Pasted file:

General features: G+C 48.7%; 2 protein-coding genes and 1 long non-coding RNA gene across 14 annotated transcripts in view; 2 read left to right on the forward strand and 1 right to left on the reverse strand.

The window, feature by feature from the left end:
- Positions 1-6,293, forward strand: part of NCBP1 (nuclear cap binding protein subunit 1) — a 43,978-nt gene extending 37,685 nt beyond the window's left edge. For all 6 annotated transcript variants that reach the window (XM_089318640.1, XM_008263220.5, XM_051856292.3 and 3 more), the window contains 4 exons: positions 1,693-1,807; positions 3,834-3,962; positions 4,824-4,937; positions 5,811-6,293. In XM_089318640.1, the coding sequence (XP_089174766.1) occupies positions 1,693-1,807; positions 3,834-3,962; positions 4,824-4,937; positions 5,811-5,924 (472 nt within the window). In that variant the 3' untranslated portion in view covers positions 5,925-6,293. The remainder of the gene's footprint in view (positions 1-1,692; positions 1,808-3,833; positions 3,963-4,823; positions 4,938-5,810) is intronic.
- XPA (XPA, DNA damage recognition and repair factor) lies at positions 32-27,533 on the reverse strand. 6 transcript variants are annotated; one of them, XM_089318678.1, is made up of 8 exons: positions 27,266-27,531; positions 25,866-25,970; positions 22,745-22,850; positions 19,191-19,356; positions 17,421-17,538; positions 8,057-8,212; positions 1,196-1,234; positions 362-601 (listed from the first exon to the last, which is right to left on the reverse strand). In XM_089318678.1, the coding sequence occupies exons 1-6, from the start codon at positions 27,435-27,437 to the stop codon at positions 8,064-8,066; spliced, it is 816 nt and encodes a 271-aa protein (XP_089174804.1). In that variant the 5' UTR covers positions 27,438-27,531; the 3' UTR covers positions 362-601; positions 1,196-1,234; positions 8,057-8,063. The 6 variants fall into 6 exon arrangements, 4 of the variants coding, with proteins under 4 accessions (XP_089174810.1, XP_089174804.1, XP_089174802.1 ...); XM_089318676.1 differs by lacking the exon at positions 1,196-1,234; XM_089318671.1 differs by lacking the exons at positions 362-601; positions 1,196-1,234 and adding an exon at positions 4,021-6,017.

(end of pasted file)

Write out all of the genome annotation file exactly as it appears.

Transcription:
General features: G+C 48.7%; 2 protein-coding genes and 1 long non-coding RNA gene across 14 annotated transcripts in view; 2 read left to right on the forward strand and 1 right to left on the reverse strand.

The window, feature by feature from the left end:
- Positions 1-6,293, forward strand: part of NCBP1 (nuclear cap binding protein subunit 1) — a 43,978-nt gene extending 37,685 nt beyond the window's left edge. For all 6 annotated transcript variants that reach the window (XM_089318640.1, XM_008263220.5, XM_051856292.3 and 3 more), the window contains 4 exons: positions 1,693-1,807; positions 3,834-3,962; positions 4,824-4,937; positions 5,811-6,293. In XM_089318640.1, the coding sequence (XP_089174766.1) occupies positions 1,693-1,807; positions 3,834-3,962; positions 4,824-4,937; positions 5,811-5,924 (472 nt within the window). In that variant the 3' untranslated portion in view covers positions 5,925-6,293. The remainder of the gene's footprint in view (positions 1-1,692; positions 1,808-3,833; positions 3,963-4,823; positions 4,938-5,810) is intronic.
- XPA (XPA, DNA damage recognition and repair factor) lies at positions 32-27,533 on the reverse strand. 6 transcript variants are annotated; one of them, XM_089318678.1, is made up of 8 exons: positions 27,266-27,531; positions 25,866-25,970; positions 22,745-22,850; positions 19,191-19,356; positions 17,421-17,538; positions 8,057-8,212; positions 1,196-1,234; positions 362-601 (listed from the first exon to the last, which is right to left on the reverse strand). In XM_089318678.1, the coding sequence occupies exons 1-6, from the start codon at positions 27,435-27,437 to the stop codon at positions 8,064-8,066; spliced, it is 816 nt and encodes a 271-aa protein (XP_089174804.1). In that variant the 5' UTR covers positions 27,438-27,531; the 3' UTR covers positions 362-601; positions 1,196-1,234; positions 8,057-8,063. The 6 variants fall into 6 exon arrangements, 4 of the variants coding, with proteins under 4 accessions (XP_089174810.1, XP_089174804.1, XP_089174802.1 ...); XM_089318676.1 differs by lacking the exon at positions 1,196-1,234; XM_089318671.1 differs by lacking the exons at positions 362-601; positions 1,196-1,234 and adding an exon at positions 4,021-6,017.